I read this book quite some time ago, and it remains one of my favorite autobiographies. Bradlee has led a "good life," and he takes us through much of it in the only way a newspaper man can: with style and grace. Among the many things Bradlee discusses are his relationship with JFK, the Watergate Scandal, and his many years as editor-in-chief of The Washington Post. Sombre, light-hearted, to the point, A Good Life offers us a unique look at a remarkable life!
Cathy Allen
Mar 23, 2012 Cathy Allen rated it it was amazing
Shelves: great-leaders
This is my second time through this book. I've read quite a few autobiographies and I honestly think this is one of the best ever. It's good old-fashioned storytelling. Bradlee puts the events of his life in context and elaborates on what his readers would want to know. (I care more about how he decided certain questions having to do with The Pentagon Papers or Watergate, for instance, than about why his marriage broke up.) Truly entertaining.
Jim Scheller
May 16, 2011 Jim Scheller rated it really liked it
I didn't know whether I'd like this biography, or biography at all for that matter (other than bios of people I already know I like, like Lincoln, for example), but I was working at Barnes & Noble 2502 when this came out and when I saw in in a thrift store I couldn't resist. (I'm a sucker for cheap books, I have to say...)

I liked it very much, and enjoyed the inside story of the Washington Post's role in Nixon's downfall.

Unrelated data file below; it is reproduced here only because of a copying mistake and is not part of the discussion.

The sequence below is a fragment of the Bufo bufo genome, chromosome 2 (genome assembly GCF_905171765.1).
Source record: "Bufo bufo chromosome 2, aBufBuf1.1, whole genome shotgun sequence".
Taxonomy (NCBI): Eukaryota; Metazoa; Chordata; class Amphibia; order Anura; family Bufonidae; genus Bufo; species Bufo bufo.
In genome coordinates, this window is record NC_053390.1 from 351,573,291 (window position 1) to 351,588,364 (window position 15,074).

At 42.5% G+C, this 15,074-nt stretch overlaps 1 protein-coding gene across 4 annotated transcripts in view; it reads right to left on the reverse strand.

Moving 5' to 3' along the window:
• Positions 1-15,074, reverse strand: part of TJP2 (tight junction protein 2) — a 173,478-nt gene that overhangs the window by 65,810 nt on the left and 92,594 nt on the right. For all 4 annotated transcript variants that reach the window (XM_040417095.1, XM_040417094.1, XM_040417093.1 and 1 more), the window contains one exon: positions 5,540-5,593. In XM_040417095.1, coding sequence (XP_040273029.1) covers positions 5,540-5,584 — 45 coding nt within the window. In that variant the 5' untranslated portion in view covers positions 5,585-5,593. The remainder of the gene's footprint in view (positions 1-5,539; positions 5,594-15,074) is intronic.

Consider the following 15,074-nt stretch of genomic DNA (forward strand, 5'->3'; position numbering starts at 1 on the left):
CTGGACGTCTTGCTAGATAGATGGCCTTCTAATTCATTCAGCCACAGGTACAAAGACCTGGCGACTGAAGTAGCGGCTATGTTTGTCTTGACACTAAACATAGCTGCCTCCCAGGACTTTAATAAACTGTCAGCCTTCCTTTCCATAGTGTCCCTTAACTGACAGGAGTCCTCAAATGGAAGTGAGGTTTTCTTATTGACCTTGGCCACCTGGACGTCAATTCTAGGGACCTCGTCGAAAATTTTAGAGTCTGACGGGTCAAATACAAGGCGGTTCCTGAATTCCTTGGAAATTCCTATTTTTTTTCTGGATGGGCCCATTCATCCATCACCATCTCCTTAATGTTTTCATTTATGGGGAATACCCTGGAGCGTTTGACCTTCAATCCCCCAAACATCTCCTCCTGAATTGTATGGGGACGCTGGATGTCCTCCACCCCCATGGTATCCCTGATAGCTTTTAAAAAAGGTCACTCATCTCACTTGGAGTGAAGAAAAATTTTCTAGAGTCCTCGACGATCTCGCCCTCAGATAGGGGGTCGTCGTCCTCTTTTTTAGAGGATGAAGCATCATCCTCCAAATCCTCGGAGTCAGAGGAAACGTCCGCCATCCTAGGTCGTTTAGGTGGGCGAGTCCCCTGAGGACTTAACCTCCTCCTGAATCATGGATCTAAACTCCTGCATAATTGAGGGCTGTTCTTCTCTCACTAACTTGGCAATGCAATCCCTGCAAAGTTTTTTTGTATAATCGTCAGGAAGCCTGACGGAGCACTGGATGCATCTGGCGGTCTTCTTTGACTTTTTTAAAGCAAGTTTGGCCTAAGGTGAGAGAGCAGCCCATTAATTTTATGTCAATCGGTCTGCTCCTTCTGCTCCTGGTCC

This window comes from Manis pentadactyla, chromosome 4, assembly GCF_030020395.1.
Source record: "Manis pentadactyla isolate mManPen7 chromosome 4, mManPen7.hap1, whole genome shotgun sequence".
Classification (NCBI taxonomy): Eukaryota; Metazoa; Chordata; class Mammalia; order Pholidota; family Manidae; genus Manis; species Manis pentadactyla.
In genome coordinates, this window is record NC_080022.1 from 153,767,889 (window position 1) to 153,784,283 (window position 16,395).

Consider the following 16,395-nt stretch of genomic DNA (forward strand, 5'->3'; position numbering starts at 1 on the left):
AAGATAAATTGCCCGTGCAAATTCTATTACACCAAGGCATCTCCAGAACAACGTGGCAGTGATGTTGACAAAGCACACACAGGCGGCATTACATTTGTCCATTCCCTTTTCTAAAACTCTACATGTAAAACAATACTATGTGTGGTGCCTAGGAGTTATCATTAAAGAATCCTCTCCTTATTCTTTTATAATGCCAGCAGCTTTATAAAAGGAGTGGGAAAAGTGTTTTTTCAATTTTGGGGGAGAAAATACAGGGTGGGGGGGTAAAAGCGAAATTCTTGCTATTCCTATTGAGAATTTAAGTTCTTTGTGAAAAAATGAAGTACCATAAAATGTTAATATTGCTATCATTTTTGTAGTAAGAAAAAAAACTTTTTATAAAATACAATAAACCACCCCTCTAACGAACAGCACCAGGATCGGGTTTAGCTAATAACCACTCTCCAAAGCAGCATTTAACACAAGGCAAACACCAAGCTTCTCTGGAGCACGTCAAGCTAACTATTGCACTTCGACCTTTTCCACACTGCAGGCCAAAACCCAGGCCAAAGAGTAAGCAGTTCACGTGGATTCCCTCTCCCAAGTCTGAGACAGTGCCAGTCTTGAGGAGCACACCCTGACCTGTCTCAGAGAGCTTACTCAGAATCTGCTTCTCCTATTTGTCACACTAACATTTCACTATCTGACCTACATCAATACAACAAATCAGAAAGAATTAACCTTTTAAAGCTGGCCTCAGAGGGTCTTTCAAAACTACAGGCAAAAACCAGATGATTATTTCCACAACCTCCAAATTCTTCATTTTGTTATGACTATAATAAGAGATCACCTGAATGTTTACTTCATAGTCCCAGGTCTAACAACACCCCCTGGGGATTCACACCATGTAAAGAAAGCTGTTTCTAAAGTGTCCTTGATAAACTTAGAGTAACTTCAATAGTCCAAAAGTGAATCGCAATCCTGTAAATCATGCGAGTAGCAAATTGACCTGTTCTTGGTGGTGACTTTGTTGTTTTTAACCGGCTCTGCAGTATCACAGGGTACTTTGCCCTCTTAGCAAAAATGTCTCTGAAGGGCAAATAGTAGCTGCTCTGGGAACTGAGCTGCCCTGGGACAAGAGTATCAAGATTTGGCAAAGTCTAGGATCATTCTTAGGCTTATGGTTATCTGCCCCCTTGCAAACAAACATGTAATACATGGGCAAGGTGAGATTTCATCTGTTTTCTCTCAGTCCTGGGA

Lech Lesiak
I enjoyed it very much. He name drops a bit too much.
Feb 03, 2011 Jude rated it liked it  ·  review of another edition
Shelves: own-hardcover
A book with a strong middle, saddled with a far less interesting beginning and end. Bradlee's life was most interesting when he was at The Washington Post, overseeing reporting on The Pentagon Papers, Watergate and "Jimmy's World." Unfortunately for us, there's a lot written about his Navy career, his stint in Paris and his tenure at Newsweek before we get to the good stuff.
Oct 06, 2011 Kim rated it really liked it
Entertaining read! I really like his writing style. Long before WikiLeaks and Troopergate there were the Pentagon Papers and Watergate. I was a little girl when many of the events mentioned in the book occurred so it was nice to re-visit them as an adult. I would think this is a must read for a journalism major or a political junkie. ...more
Feb 25, 2010 Kspeare rated it really liked it